Arthur Kay

VirtualBox – Accessing VirtualHosts from Guest OS

One of the reasons I started blogging was that I needed a place to archive all of the useful things I’ve found over the years. Blogging also allows me to share that information with the rest of the world.

I’ve had to figure this problem out several times now – it’s about time I simply write down the solution so that I can find it when I inevitably need to do this again. Continue reading

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Client-Side MVC, MVP and Testing

Last week at our Chicago Sencha Meetup Group, Chad Glendenin presented DeftJS. A lively discussion followed about why anyone might want to use DeftJS in place of the default MVC bindings that come bundled with Sencha Touch / ExtJS. Continue reading

Posted in ExtJs, JavaScript, Sencha Touch, Web Development | 1 Comment

Business Cards

Business cards are easily the best investment I’ve ever made as a freelancer and professional software developer.

A few years ago, I purchased 1000 business cards for my freelance business (aKa Web Design) for maybe $40. Although I’m not the world’s best graphic designer, I have been very happy with the quality and look of my cards.

That being said, I have learned a few things about business cards that I’d like to share before I create a new version. Continue reading

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Sencha in Chicago: Upcoming Events

I love community.

It’s been a little over a year since I started the Sencha Chicago User Group, and we already have more than 180 members (maybe 50 of whom are actively involved). We meet every month, talk software, drink beer and have a wonderful time!

Over the past few months, I’ve had the pleasure of meeting other software groups in the area – and there is some genuine interest in promoting ideas across our respective groups. This is probably the thing I love most about community – developers helping each other become better, exposing each other to new ideas. Continue reading

Posted in ExtJs, JavaScript, Sencha Touch, Web Development | Leave a comment

Sencha SDK Tools and Sencha Command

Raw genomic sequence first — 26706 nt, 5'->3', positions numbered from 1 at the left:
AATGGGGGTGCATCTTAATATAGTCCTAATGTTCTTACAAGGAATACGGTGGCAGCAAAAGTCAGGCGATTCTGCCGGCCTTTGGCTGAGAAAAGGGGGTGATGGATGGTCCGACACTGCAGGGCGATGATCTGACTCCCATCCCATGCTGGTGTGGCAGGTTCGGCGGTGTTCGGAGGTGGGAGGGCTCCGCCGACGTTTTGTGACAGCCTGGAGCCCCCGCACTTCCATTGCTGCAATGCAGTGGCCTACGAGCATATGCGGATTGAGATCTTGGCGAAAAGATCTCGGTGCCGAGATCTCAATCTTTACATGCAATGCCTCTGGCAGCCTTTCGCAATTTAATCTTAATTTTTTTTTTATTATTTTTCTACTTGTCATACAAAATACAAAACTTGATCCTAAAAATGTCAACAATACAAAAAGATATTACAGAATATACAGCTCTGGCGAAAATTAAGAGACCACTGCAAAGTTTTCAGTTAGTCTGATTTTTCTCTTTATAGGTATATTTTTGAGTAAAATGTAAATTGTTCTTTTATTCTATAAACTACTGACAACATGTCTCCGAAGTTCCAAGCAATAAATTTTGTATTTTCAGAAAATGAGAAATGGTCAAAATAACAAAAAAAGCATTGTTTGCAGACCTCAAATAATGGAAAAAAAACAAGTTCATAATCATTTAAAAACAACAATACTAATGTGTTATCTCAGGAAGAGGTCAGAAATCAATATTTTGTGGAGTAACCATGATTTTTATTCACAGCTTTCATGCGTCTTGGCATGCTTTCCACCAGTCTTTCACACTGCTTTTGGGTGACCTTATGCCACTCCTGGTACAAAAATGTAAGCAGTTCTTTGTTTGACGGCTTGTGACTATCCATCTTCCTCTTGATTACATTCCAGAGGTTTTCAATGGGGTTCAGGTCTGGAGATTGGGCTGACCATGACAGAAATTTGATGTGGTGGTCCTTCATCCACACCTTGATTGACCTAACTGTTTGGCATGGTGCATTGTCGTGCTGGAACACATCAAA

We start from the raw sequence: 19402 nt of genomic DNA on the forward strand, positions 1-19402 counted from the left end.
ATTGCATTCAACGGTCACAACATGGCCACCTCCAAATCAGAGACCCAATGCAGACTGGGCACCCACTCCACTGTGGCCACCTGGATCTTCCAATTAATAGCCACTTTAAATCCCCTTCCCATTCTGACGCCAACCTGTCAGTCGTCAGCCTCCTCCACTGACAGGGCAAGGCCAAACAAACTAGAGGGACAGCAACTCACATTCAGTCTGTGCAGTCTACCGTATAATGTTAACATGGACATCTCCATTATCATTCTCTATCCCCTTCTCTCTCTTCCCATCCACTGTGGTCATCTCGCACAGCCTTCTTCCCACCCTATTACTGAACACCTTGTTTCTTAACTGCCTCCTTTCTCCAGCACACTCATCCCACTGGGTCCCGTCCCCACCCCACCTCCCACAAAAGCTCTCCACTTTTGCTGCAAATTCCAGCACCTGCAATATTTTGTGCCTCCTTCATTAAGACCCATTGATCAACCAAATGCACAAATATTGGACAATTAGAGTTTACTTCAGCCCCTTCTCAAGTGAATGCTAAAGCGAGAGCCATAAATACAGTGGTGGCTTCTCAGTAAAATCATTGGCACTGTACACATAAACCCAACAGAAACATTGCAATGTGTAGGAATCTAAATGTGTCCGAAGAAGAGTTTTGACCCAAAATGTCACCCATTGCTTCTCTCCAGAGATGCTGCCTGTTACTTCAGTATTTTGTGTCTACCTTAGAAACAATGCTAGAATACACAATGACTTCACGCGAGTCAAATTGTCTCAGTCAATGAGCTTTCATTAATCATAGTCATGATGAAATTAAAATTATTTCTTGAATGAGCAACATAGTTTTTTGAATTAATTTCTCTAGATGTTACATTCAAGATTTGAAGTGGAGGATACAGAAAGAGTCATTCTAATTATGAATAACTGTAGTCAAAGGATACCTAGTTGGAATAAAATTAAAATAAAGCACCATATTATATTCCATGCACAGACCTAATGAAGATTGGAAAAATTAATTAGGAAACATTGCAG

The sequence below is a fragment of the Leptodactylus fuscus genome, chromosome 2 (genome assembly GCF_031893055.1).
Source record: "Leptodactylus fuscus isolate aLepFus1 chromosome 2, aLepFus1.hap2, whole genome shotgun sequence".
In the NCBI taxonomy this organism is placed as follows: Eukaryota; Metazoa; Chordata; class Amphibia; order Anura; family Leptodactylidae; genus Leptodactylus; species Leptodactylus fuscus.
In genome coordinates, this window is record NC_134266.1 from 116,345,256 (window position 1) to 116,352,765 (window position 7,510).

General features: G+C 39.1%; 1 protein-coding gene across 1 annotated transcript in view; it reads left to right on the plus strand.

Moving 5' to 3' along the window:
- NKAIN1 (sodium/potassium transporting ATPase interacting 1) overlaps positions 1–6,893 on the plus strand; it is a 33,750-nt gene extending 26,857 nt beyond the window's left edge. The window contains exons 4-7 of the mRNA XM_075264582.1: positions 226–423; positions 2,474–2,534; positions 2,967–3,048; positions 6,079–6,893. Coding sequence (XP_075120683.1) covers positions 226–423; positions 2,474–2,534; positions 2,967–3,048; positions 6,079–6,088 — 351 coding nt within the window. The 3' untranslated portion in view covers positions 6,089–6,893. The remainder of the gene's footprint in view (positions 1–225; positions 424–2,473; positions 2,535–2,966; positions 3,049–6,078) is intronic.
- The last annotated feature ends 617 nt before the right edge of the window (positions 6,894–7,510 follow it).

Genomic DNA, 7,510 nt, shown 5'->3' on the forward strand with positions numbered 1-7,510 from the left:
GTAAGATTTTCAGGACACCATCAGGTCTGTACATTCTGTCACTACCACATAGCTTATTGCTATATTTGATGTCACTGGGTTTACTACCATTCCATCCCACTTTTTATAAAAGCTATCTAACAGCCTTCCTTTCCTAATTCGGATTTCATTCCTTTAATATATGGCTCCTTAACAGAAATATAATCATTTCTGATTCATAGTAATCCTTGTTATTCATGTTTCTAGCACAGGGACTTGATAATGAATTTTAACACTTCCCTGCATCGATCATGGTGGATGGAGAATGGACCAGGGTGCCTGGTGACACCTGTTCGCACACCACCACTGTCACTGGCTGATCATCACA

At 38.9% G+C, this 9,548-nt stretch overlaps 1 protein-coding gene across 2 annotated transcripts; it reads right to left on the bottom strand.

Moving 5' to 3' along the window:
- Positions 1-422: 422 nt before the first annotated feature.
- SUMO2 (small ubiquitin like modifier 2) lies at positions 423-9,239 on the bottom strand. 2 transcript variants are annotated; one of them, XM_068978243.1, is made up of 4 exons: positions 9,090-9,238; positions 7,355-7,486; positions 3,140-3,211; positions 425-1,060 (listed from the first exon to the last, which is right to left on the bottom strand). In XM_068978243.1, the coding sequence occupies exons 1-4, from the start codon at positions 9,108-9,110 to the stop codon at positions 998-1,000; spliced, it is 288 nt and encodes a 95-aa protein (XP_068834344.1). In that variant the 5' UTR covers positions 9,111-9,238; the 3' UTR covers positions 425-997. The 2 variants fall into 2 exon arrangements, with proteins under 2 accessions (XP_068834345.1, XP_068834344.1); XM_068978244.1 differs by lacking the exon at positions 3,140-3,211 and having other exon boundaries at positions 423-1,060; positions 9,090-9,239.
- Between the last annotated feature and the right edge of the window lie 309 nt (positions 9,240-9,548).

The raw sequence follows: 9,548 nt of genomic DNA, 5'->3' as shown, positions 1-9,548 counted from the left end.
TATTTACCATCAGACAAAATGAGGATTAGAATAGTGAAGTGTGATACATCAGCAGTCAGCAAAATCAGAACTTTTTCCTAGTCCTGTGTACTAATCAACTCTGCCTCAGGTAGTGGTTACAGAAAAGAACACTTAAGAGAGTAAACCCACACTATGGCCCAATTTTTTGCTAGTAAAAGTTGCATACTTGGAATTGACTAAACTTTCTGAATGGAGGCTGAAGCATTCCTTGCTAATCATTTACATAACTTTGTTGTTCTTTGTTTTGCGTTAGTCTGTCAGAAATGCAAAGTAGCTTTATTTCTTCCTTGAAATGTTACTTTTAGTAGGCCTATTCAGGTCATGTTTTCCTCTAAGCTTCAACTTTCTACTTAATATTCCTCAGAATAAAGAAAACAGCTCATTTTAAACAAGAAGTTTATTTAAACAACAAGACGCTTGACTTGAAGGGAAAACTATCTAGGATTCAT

I presented this to the Sencha Chicago User Group last night… but since the slides don’t have all of context surrounding the usage, I wanted to expand upon them in a blog post. Continue reading

Posted in ExtJs, Sencha Touch | 3 Comments

#ThatConference: Summer Camp for Geeks

Apparently I’ve developed some serious JavaScript credibility in the Chicago-land area. I just found out that both of my sessions were accepted for ThatConference in August! The titles of my sessions are: Sencha Touch 101: Mobile Apps Built with HTML5 … Continue reading

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Book Review: Problem Solving and Programming Concepts

Disclosure: Pearson Education is a sponsor of the Chicago Sencha User Group, and they provide discount copies of of their books to our members. I have not been paid for this review, although I did receive this book for free. … Continue reading

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Book Review: The Node Beginner Book

One of my New Year’s resolutions for 2012 was to learn more Node.js… so I did a bit of Googling for good beginner’s resources, and I stumbled across The Node Beginner Book by Manuel Kiessling.

Considering the book’s title, I think the content is spot-on. Developers who are looking for an introduction to Node.js will find this book to be easy to understand, full of useful examples that are expanded in each chapter, and generally enlightening. Continue reading

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Building Apps with Sencha Touch 2

Last night at the Chicago Sencha User Group I presented a talk titled “Building Apps with Sencha Touch 2″. We had a really good turn out – about 40 RSVPs for the event (20-25 actually attended), making this by far our largest group to date!

Here are my slides. Continue reading

Posted in Chicago Ajax Developers, Sencha Touch, Web Development | 1 Comment

JavaScript Mergesort: Top-Down vs Bottom-Up

In my continuing series on JavaScript algorithms, I thought it might be fun to examine two methods for implementing “mergesort”.

Mergesort is essentially a “divide and conquer” technique, where the algorithm breaks an array into smaller pieces. Each of the small pieces is sorted and then recursively merged back together.

Mergesort is an attractive option for sorting large arrays because it is fast… and we’ll look at its efficiency in a moment. However, it also has a disadvantage: the algorithm requires more memory than Selection Sort and Insertion Sort, so for systems in which memory usage must be kept low mergesort may not be a good option. Continue reading

Posted in Algorithms, JavaScript | 1 Comment